The musician teamed up with Waits again in 2014 for “Red Beans and Rice,” which was co-produced by Depp. Also steeped in the blues, the album found Weiss growling his way through songs about bombing train tracks during a war, brewing music he calls “the knucklehead stuff,” a lady named Shushie and another one named Boston Blackie. It was hardly a smash hit, but that never seemed to bother Weiss.
“I’m not known well enough to have any conceptions at all yet,” Weiss told an interviewer in 1999, of his musical approach. “I guess everybody has a different idea of what it is that I’m doing. I’d just like to say that I don’t like to be labeled. That’s a big asset.”
A regular at Canter’s Deli in the Fairfax District, in recent years he’d meet up with friends there for lunch. After his death, singer and songwriter Kinky Friedman’s Facebook page offered a salute, via a spokesperson: “Kinky rarely made a trip to L.A. without meeting Chuck E. for lunch at Canter’s Deli.” The note added that Friedman and Weiss had “just recently finished writing a song together titled, appropriately enough, ‘See You Down the Highway.’”
Weiss never married and didn’t have any children. He is survived by his older brother, Byron “Whiz” Weiss.
21 July 2021 | Rickie Lee Jones | Yahoo News
Musician and bandleader Chuck E. Weiss died on July 19 at 76, after an extended battle with cancer. Here, Rickie Lee Jones, who famously name-checked Weiss on her breakthrough 1979 hit “Chuck E.’s in Love,” recalls days and nights spent prowling L.A.’s hipster demimonde with Weiss and his partner-in-crime, Tom Waits.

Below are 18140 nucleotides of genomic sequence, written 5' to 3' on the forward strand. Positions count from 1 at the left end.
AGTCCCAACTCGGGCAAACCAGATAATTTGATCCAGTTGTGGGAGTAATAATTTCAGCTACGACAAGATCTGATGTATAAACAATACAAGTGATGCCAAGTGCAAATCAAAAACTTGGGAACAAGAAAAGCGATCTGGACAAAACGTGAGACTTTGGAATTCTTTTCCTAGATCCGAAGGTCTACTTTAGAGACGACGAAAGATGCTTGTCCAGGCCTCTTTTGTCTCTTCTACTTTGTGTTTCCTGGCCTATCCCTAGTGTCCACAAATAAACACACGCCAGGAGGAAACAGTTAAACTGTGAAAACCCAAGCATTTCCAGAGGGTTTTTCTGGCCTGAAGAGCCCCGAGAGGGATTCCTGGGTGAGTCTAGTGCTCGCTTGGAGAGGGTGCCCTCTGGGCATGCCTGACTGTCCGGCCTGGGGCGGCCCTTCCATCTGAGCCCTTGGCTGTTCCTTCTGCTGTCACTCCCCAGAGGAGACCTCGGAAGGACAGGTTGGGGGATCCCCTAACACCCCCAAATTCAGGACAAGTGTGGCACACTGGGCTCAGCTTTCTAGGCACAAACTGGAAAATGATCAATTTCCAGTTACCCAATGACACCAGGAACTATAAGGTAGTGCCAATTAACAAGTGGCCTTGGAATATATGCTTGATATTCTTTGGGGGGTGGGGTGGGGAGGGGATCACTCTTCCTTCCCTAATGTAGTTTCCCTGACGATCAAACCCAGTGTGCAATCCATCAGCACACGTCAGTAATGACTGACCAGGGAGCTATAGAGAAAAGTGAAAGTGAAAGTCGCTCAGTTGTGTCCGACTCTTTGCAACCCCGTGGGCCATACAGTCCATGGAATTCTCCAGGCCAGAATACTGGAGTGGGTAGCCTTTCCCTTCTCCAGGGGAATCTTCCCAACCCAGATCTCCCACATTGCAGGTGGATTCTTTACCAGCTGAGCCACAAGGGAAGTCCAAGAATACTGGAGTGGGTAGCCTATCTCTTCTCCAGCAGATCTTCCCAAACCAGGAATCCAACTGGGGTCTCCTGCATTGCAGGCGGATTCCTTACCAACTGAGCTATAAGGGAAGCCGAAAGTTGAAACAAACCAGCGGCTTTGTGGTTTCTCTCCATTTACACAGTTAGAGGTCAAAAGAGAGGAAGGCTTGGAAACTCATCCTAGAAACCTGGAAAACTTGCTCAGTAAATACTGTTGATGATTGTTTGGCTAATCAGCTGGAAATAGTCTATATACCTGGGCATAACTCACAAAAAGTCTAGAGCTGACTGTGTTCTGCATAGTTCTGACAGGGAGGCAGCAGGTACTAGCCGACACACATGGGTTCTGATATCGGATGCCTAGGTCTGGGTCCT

Chuck Weiss was Tom Waits’ sidekick for so many years that when I met him I could not tell them apart. It was as if he had always been there. They were two of the most charismatic characters Hollywood had seen in decades and without them I think the entire street of Santa Monica Boulevard would have collapsed. They were hipsters long before the word was overrun by very unhipster writers, held it up like hitchhikers hoping for a ride out of their own skins, or like that dilapidated Hollywood sign of 1978, trying to remind people there was still great music to learn from in a time when all anyone wanted to do was get a shag haircut and forget about learning anything. Chuck was a digger of culture and more than once brought up great nuggets of Black music for Waits to mine.
Chuck and Tom shared Lucky Strike cigarettes, they leaned against the wall the exact same way, and on occasion they even shared the same dame who, stumbling out of Waits’ kitchen, ended up in Weiss’ basement.
Besides those girls, there was little Waits actually shared. Chuck got the scraps, and that’s the truth. And don’t get me wrong, he was not entitled to share Tom’s ascension. Tom had carved his own place among the poets and passersby and was not about to give up one phone number or one poetry night slot.
But there was a love there, something between them, a symbiotic relationship like the fish who cleans the shark. When I met them, and it was them I met, not him, or him, Chuck was the wiser of the two, and given the chance might have been the kinder, but he had already found his way to barbiturates and fooled himself into thinking it was a better way to go than heroin. It certainly did not shake up the A&R guys the way skag did, but the damage was every bit as bad — addicting, debilitating and a sad substitute for respect and love.